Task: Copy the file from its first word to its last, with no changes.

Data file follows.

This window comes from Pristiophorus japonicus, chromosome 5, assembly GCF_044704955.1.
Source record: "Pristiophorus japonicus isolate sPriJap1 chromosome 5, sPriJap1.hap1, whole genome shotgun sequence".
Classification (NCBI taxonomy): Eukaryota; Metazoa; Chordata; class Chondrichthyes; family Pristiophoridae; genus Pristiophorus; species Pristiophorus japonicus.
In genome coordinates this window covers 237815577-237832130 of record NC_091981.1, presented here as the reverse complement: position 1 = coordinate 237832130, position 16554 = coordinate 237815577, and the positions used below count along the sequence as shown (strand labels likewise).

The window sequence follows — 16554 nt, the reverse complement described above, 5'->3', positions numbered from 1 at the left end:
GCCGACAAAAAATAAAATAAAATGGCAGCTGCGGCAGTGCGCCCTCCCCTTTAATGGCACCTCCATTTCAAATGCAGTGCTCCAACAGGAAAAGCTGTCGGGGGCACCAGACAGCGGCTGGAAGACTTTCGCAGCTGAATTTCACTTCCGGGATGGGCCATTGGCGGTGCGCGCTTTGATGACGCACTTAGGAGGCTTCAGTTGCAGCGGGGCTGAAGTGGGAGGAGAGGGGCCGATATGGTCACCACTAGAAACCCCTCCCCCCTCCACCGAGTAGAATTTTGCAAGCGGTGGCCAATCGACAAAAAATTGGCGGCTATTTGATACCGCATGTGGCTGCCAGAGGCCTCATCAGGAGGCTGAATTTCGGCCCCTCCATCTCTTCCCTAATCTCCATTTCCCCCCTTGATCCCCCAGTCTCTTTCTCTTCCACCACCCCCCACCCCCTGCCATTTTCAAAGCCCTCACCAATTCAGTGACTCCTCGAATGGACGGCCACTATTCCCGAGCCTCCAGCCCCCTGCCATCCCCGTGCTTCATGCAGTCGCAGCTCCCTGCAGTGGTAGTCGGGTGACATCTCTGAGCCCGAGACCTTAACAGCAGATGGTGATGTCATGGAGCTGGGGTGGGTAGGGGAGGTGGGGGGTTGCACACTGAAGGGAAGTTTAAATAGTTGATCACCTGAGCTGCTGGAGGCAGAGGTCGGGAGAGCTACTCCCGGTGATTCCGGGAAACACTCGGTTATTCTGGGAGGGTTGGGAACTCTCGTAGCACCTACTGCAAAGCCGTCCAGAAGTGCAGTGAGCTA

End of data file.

This window comes from Pristiophorus japonicus, chromosome 5, assembly GCF_044704955.1.
Source record: "Pristiophorus japonicus isolate sPriJap1 chromosome 5, sPriJap1.hap1, whole genome shotgun sequence".
Classification (NCBI taxonomy): Eukaryota; Metazoa; Chordata; class Chondrichthyes; family Pristiophoridae; genus Pristiophorus; species Pristiophorus japonicus.
In genome coordinates this window covers 237815577-237832130 of record NC_091981.1, presented here as the reverse complement: position 1 = coordinate 237832130, position 16554 = coordinate 237815577, and the positions used below count along the sequence as shown (strand labels likewise).

The window sequence follows — 16554 nt, the reverse complement described above, 5'->3', positions numbered from 1 at the left end:
GCCGACAAAAAATAAAATAAAATGGCAGCTGCGGCAGTGCGCCCTCCCCTTTAATGGCACCTCCATTTCAAATGCAGTGCTCCAACAGGAAAAGCTGTCGGGGGCACCAGACAGCGGCTGGAAGACTTTCGCAGCTGAATTTCACTTCCGGGATGGGCCATTGGCGGTGCGCGCTTTGATGACGCACTTAGGAGGCTTCAGTTGCAGCGGGGCTGAAGTGGGAGGAGAGGGGCCGATATGGTCACCACTAGAAACCCCTCCCCCCTCCACCGAGTAGAATTTTGCAAGCGGTGGCCAATCGACAAAAAATTGGCGGCTATTTGATACCGCATGTGGCTGCCAGAGGCCTCATCAGGAGGCTGAATTTCGGCCCCTCCATCTCTTCCCTAATCTCCATTTCCCCCCTTGATCCCCCAGTCTCTTTCTCTTCCACCACCCCCCACCCCCTGCCATTTTCAAAGCCCTCACCAATTCAGTGACTCCTCGAATGGACGGCCACTATTCCCGAGCCTCCAGCCCCCTGCCATCCCCGTGCTTCATGCAGTCGCAGCTCCCTGCAGTGGTAGTCGGGTGACATCTCTGAGCCCGAGACCTTAACAGCAGATGGTGATGTCATGGAGCTGGGGTGGGTAGGGGAGGTGGGGGGTTGCACACTGAAGGGAAGTTTAAATAGTTGATCACCTGAGCTGCTGGAGGCAGAGGTCGGGAGAGCTACTCCCGGTGATTCCGGGAAACACTCGGTTATTCTGGGAGGGTTGGGAACTCTCGTAGCACCTACTGCAAAGCCGTCCAGAAGTGCAGTGAGCTA